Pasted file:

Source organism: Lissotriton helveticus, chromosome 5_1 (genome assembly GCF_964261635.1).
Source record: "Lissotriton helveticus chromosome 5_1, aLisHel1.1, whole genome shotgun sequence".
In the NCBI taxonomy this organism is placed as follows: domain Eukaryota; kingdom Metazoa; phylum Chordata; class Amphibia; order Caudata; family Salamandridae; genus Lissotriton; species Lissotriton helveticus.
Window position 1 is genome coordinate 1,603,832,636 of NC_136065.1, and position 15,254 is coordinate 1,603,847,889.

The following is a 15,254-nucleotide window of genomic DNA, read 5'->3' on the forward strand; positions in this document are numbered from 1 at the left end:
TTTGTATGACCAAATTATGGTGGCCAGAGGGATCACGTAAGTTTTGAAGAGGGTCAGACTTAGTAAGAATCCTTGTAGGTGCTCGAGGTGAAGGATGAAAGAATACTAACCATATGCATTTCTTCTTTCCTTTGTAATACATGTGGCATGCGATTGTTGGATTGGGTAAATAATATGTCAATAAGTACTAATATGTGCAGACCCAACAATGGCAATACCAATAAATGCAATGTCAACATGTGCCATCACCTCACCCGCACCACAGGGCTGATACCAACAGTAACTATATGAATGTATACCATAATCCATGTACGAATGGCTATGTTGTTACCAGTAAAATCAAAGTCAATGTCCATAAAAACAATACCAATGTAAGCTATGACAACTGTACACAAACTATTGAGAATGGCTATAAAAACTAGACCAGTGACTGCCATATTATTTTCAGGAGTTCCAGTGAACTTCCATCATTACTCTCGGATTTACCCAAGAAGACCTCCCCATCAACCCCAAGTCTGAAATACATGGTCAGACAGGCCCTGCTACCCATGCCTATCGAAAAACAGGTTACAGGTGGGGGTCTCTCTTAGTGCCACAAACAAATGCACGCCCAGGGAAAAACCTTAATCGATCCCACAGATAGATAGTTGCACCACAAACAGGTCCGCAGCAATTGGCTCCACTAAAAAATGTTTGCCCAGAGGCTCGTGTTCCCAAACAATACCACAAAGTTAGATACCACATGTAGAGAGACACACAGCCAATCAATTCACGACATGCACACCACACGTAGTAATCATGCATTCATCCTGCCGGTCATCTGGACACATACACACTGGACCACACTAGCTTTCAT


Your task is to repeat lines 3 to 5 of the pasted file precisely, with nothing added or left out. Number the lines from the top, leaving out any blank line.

In the NCBI taxonomy this organism is placed as follows: domain Eukaryota; kingdom Metazoa; phylum Chordata; class Amphibia; order Caudata; family Salamandridae; genus Lissotriton; species Lissotriton helveticus.
Window position 1 is genome coordinate 1,603,832,636 of NC_136065.1, and position 15,254 is coordinate 1,603,847,889.

The following is a 15,254-nucleotide window of genomic DNA, read 5'->3' on the forward strand; positions in this document are numbered from 1 at the left end: